People who use screen readers navigate through a form using the Tab key that allows them to jump through the inputs and labels on the form. The <label> element is read for each input on the form. Any non-label text usually gets skipped over.
Helping people to understand what they should do and write in a form will significantly increase the overall accessibility of your website, even when the person is filling an input; the user should never lose context with what they’re writing.
This practice doesn’t mean that you have to fill your website with a bunch of unnecessary labels and information —just make sure to provide clear and essential cues. Too much instructional text can be just as much of a problem as too little. The goal is to confirm that the individual has enough information to complete their tasks without friction.
Find Balance With Color Contrast
Color contrast is one of the most common issues that we find on accessibility these days. People who have low vision could find it difficult to read text from a background color if it has low contrast. The World Health Organization (WHO) estimates that there are 217 million people who have moderate to severe vision impairment. So, it is critical to consider the color and contrast as a key element in our product building process, especially because we do not want our users to make the wrong decision or have trouble using the product just because they can’t read it or understand it properly.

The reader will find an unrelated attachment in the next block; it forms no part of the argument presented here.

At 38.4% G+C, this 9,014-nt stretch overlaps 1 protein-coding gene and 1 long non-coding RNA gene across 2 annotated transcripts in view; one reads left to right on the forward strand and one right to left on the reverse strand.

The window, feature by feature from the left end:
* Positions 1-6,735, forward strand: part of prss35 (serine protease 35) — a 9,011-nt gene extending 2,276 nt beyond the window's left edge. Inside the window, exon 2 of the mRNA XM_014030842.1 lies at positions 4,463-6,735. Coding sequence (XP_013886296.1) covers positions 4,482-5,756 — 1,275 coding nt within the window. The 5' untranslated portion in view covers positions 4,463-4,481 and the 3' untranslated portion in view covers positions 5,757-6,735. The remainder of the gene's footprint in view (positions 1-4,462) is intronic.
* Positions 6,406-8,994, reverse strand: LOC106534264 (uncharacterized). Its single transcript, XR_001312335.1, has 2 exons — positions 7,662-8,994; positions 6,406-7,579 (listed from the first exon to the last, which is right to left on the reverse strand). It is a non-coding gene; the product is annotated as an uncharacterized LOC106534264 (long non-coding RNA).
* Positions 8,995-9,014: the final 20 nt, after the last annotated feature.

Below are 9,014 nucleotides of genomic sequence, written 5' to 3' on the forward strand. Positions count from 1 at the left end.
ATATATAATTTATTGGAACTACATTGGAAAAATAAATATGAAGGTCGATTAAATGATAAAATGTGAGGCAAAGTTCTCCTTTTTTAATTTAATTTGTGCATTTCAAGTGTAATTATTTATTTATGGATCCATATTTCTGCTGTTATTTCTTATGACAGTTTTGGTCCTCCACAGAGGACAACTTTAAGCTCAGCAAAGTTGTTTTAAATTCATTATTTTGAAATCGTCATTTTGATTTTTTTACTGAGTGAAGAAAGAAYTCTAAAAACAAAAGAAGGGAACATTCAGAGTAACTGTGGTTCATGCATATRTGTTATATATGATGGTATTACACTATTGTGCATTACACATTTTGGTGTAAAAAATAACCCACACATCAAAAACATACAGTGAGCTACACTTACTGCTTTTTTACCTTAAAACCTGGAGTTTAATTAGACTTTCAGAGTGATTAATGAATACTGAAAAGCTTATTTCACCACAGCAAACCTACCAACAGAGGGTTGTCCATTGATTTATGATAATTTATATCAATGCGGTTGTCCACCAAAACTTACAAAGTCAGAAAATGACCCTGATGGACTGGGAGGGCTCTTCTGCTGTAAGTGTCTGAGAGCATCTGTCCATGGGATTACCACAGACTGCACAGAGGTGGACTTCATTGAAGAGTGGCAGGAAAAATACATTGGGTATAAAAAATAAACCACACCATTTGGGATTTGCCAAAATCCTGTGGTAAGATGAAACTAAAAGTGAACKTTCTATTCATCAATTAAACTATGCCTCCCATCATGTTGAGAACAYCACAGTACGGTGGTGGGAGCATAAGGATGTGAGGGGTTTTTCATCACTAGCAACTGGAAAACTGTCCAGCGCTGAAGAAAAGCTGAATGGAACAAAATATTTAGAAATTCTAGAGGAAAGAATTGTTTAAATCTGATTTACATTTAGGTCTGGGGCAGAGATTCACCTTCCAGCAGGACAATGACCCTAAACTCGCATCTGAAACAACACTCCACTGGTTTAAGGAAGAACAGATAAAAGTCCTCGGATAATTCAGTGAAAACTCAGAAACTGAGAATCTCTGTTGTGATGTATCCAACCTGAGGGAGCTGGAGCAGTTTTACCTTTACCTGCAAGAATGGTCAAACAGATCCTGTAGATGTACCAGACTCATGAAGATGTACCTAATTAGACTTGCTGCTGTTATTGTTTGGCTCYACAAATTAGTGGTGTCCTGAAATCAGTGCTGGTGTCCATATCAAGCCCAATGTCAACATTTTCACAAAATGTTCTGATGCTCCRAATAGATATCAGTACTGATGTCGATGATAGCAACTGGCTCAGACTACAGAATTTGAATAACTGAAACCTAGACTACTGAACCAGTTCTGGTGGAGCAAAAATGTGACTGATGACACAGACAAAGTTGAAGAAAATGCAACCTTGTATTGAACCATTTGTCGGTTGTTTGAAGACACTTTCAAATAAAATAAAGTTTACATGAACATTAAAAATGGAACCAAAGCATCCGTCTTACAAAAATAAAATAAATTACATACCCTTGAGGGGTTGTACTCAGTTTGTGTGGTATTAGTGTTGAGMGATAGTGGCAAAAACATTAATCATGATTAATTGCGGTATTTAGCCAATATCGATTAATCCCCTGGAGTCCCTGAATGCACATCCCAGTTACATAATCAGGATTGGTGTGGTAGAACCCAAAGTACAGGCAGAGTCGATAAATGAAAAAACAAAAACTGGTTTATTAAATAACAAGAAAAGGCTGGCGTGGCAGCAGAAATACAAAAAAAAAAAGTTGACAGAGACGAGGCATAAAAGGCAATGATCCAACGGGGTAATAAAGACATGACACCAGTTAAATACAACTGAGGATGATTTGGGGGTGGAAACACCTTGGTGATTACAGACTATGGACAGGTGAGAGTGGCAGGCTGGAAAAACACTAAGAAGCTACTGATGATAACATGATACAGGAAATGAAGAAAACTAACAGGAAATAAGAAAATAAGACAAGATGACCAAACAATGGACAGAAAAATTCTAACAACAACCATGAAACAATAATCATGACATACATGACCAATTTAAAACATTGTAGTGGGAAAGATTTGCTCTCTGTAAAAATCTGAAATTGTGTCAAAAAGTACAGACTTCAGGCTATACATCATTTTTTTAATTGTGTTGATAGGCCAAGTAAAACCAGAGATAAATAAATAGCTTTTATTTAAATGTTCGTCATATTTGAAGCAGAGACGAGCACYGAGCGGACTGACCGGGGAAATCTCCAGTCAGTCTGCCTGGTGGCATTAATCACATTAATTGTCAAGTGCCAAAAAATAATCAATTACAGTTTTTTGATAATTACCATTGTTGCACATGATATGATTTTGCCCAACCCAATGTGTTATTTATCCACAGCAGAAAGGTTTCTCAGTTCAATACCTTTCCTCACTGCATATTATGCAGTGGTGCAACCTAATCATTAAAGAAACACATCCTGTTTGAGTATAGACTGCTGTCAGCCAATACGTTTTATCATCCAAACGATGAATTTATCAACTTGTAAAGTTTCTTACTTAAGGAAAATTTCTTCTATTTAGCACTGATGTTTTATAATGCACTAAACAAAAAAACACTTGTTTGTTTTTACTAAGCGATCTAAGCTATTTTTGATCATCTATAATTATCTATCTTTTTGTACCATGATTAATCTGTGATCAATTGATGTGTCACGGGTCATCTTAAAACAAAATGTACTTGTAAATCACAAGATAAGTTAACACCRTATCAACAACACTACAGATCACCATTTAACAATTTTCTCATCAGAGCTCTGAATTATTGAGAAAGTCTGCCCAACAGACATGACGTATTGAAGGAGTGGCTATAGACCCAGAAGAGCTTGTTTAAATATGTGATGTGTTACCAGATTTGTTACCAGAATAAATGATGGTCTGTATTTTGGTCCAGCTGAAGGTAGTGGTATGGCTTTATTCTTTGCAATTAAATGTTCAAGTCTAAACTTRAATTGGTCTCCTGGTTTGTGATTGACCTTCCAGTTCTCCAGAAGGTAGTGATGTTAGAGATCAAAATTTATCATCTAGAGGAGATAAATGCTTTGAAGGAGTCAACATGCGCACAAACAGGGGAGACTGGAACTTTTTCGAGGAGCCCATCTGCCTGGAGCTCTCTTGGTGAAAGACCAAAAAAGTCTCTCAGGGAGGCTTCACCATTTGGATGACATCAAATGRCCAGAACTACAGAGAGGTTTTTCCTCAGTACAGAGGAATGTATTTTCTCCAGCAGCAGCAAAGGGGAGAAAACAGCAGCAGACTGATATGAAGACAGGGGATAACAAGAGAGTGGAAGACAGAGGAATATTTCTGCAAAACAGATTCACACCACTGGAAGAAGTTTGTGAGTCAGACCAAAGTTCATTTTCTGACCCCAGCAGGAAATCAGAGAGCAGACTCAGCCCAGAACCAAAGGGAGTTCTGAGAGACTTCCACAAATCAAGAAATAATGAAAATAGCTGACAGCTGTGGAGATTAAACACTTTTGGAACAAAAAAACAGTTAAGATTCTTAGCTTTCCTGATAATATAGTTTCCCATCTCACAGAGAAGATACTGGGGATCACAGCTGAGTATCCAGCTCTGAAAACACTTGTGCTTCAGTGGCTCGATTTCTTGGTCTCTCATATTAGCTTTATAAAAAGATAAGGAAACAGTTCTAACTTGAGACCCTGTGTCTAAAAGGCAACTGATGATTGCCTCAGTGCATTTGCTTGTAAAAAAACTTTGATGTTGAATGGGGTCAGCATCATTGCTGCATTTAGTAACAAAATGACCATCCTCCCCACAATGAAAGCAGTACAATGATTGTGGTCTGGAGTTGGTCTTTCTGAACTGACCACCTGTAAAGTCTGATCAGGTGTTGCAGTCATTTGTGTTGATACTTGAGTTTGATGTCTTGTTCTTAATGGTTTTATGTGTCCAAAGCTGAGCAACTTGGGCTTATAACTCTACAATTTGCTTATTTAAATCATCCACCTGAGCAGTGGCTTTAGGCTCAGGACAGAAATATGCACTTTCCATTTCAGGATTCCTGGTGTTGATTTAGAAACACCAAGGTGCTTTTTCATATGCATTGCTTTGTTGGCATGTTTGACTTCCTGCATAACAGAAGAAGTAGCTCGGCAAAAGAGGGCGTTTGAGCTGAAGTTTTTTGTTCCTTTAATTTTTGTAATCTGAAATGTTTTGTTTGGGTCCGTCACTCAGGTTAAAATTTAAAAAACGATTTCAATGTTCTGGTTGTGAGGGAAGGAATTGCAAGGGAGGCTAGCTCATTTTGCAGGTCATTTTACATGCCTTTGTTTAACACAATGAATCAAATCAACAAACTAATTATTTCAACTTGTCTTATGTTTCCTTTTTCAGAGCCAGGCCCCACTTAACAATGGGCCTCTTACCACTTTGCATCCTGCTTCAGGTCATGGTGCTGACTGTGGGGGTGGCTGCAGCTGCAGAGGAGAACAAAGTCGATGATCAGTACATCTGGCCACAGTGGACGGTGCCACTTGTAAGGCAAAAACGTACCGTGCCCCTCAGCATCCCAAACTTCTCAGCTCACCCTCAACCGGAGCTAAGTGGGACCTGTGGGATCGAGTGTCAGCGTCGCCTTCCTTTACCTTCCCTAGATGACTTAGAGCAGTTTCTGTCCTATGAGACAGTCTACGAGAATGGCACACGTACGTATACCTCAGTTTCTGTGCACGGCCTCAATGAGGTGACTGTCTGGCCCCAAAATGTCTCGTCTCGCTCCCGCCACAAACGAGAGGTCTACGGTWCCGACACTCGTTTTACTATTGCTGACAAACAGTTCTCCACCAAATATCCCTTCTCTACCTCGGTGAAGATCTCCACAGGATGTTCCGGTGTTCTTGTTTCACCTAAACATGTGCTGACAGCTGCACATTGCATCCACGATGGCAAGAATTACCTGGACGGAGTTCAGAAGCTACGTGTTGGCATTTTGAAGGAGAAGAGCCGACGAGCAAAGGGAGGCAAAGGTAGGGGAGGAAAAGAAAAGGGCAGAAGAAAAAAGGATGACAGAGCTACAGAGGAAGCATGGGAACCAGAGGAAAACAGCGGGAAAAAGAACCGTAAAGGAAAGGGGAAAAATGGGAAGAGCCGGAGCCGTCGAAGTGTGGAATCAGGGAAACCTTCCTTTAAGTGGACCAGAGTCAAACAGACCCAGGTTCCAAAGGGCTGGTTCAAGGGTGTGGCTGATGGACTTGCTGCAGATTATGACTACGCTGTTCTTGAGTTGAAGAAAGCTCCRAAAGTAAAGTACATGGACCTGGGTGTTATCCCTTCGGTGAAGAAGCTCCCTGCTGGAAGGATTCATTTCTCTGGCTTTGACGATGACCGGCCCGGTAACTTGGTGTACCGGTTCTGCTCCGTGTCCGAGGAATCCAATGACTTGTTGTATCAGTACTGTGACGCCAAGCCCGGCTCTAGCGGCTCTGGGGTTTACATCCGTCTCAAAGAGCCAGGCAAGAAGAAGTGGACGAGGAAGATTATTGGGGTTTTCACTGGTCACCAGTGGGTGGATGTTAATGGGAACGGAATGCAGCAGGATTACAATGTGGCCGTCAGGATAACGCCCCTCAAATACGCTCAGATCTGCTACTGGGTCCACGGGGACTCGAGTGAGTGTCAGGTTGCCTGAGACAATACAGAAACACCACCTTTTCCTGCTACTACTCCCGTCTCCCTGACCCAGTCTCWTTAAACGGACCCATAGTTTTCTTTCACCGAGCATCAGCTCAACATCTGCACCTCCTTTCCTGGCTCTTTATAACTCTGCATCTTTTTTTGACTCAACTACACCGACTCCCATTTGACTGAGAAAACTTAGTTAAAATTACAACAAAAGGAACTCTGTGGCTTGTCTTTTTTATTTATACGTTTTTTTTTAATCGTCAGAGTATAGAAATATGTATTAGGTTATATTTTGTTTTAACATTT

According to the W3C, the contrast ratio between text and its background should be at least 4.5 to 1 (conformance level AA.) The ratios become more forgiving with larger and heavier fonts since they’re easier to read at lower contrast. If your type is at least 18 pt or 14 pt bold, the minimum contrast ratio drops to 3 to 1.
Some tools will help you check this quickly. If you use a Mac, I recommend getting the Contrast app. With this tool you can instantly check contrast using a color picker. If you want to get a more detailed score, I recommend entering your color values onto the WebAIM color contrast checker.
Don’t Rely on Color for Important Decisions
When you’re communicating something important, showing an action, or prompting a response, don’t use color as the only visual cue. People with low visual acuity or color blindness will have a hard time understanding your content.
Try to use an indicator other than colors such as text labels or patterns. When showing errors on the screen, don’t rely on colored text alone. Add an icon or include a title to the message. Consider adding a visual cue, such as font-weight, or underline text style to linked text in a paragraph, so that the links stand out.
Elements with more complex information like charts and graphs can be especially hard to read when you only use color to distinguish the data. In these cases, use other visual aspects to communicate information like shape, labels, and size. You can also try incorporating patterns into your fills to make the differences more apparent.